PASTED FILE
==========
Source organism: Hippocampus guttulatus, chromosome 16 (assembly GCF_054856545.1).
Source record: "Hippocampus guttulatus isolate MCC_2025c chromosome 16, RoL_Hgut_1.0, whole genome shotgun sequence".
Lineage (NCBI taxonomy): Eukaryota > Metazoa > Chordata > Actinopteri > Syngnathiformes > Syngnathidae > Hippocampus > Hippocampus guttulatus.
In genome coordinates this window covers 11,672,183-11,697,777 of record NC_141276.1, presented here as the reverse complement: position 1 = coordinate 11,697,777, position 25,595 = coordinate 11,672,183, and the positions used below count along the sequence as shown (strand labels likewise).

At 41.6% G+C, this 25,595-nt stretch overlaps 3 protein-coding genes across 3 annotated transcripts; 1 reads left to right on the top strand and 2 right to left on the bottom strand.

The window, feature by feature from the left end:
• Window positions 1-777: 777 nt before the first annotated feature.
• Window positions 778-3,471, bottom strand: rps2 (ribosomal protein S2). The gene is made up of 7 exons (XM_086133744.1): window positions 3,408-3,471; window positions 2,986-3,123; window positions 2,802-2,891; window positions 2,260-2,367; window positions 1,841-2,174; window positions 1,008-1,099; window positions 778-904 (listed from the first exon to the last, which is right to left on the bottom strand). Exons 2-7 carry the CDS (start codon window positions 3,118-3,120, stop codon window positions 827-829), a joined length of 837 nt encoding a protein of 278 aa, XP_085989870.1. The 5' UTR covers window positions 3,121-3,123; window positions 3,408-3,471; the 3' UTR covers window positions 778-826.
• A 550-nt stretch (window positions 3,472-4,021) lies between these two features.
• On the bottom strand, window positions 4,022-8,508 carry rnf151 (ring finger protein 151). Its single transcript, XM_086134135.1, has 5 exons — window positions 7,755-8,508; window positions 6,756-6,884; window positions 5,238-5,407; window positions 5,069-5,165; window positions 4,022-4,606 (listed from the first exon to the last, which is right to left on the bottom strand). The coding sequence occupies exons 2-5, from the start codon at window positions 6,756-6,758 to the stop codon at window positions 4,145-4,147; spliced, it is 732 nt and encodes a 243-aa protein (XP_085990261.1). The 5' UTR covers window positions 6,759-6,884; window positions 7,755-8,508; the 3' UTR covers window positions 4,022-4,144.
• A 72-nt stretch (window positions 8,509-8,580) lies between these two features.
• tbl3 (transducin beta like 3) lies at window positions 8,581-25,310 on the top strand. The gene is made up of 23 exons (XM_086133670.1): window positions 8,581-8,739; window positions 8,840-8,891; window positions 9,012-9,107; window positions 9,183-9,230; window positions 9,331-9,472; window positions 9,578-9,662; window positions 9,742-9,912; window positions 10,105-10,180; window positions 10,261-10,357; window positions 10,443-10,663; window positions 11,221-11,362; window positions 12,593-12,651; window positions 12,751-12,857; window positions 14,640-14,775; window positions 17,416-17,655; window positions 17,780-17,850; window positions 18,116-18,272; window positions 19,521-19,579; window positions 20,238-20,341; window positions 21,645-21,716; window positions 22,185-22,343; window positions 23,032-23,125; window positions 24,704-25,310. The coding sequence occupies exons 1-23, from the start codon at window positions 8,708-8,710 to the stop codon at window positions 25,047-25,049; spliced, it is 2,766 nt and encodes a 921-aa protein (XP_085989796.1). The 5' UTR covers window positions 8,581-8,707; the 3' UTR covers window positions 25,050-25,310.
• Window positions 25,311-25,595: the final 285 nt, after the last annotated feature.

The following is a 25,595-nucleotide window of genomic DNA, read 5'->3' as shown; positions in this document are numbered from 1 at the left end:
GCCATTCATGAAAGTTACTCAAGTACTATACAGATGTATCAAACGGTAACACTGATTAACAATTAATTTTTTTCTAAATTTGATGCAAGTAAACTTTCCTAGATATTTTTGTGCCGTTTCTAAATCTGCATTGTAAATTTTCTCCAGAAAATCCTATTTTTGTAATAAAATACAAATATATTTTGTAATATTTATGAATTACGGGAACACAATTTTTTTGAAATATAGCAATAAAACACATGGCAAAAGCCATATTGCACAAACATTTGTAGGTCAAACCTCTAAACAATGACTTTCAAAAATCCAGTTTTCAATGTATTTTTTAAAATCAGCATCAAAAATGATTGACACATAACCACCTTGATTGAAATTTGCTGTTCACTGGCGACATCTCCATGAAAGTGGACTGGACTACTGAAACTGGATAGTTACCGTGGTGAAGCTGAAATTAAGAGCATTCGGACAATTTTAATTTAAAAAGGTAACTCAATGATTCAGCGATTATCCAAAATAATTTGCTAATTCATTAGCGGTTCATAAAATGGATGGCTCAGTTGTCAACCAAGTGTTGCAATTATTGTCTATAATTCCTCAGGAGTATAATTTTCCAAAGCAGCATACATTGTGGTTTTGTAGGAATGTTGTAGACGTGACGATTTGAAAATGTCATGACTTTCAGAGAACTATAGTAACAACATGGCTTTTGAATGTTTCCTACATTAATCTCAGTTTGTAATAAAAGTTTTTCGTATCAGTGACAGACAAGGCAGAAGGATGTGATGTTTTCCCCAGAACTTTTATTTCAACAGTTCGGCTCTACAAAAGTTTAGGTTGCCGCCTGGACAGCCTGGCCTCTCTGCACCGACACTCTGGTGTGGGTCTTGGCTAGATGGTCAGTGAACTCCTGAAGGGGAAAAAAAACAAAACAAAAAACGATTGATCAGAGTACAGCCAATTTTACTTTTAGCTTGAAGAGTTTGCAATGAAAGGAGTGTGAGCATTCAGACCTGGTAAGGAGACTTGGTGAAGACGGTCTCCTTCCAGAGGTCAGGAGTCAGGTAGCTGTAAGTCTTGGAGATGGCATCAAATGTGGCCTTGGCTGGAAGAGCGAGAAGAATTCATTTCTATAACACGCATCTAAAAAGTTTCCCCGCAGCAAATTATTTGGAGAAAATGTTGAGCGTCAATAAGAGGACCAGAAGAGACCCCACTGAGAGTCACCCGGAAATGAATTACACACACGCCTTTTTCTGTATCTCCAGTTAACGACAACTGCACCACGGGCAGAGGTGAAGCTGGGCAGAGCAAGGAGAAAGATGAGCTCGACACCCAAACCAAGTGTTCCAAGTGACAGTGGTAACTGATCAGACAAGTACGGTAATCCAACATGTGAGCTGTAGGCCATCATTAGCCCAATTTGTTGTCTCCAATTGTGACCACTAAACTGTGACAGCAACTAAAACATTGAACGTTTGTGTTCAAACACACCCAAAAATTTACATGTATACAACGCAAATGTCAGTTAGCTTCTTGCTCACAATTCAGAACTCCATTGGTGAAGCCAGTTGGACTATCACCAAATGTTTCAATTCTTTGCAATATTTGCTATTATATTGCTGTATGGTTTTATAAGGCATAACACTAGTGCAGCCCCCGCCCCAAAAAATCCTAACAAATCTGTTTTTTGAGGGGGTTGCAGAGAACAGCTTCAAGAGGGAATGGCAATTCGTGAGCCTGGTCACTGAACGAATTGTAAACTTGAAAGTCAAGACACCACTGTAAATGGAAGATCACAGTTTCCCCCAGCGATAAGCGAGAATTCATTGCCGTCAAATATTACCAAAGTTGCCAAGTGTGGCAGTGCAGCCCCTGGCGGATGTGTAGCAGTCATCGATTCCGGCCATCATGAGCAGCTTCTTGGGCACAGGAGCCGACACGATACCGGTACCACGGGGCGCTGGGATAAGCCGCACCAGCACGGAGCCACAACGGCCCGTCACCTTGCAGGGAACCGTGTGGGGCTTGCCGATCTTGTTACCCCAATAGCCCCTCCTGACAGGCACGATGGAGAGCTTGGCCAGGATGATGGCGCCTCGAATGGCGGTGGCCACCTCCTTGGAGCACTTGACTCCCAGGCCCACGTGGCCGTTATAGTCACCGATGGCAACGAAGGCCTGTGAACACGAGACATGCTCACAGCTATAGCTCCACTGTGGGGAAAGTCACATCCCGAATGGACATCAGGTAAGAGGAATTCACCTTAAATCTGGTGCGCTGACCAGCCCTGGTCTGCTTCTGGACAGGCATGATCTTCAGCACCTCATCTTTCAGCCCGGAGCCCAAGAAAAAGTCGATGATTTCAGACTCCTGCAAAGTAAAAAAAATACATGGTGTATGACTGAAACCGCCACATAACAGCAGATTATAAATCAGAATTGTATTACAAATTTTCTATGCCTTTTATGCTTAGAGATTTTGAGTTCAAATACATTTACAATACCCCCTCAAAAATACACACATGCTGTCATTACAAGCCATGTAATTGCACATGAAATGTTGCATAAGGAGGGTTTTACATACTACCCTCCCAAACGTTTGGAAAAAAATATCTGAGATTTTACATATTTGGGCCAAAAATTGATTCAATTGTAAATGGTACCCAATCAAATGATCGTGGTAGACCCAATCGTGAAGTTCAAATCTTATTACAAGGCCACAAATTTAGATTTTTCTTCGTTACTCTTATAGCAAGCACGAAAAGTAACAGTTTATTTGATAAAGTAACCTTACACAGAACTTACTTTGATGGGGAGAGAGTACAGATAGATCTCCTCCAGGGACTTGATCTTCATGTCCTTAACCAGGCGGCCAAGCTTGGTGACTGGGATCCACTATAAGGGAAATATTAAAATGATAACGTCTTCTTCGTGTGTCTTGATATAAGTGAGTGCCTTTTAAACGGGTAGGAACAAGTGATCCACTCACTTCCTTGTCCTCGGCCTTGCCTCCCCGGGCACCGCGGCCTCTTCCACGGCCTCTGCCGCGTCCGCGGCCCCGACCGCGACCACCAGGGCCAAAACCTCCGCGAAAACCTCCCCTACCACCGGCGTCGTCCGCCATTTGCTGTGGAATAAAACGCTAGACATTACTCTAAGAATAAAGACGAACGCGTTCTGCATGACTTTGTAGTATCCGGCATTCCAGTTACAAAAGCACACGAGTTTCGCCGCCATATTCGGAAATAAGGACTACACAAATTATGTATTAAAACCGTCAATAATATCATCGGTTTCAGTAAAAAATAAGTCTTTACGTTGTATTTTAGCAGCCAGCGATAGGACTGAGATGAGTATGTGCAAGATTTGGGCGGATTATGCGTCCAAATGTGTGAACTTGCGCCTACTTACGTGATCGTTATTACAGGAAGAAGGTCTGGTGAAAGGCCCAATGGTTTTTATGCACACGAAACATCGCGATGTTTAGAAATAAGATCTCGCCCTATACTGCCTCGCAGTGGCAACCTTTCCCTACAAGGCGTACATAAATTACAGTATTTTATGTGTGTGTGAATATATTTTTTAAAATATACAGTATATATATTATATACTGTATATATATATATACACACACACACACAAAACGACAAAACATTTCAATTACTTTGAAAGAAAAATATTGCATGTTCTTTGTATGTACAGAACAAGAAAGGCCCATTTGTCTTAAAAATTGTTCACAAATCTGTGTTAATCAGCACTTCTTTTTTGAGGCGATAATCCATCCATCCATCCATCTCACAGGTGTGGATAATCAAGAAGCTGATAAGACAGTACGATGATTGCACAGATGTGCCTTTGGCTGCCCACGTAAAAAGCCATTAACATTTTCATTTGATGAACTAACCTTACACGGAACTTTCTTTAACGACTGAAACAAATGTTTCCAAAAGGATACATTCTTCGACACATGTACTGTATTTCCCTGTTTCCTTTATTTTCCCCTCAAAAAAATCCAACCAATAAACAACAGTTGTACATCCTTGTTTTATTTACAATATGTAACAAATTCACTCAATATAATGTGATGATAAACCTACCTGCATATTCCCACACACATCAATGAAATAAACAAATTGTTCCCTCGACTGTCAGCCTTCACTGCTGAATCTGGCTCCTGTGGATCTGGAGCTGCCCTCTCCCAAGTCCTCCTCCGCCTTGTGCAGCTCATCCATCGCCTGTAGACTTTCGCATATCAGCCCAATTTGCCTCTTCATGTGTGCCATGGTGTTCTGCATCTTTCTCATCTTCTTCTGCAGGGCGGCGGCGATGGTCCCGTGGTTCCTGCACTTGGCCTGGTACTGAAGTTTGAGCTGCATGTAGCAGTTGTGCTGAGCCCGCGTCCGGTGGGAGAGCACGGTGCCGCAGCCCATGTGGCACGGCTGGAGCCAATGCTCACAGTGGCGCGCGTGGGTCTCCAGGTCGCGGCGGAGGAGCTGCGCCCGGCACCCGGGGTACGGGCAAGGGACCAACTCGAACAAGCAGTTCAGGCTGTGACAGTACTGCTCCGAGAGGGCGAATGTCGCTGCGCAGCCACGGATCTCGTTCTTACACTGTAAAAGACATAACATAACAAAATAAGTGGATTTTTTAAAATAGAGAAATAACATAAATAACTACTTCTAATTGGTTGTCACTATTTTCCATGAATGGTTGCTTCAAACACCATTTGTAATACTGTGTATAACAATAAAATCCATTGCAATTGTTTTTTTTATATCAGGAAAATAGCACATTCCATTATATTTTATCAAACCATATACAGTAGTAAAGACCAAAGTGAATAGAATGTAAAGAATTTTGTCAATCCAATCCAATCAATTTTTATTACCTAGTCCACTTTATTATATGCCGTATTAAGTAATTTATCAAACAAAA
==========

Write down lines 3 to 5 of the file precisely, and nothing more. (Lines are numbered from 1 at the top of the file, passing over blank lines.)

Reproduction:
Lineage (NCBI taxonomy): Eukaryota > Metazoa > Chordata > Actinopteri > Syngnathiformes > Syngnathidae > Hippocampus > Hippocampus guttulatus.
In genome coordinates this window covers 11,672,183-11,697,777 of record NC_141276.1, presented here as the reverse complement: position 1 = coordinate 11,697,777, position 25,595 = coordinate 11,672,183, and the positions used below count along the sequence as shown (strand labels likewise).

At 41.6% G+C, this 25,595-nt stretch overlaps 3 protein-coding genes across 3 annotated transcripts; 1 reads left to right on the top strand and 2 right to left on the bottom strand.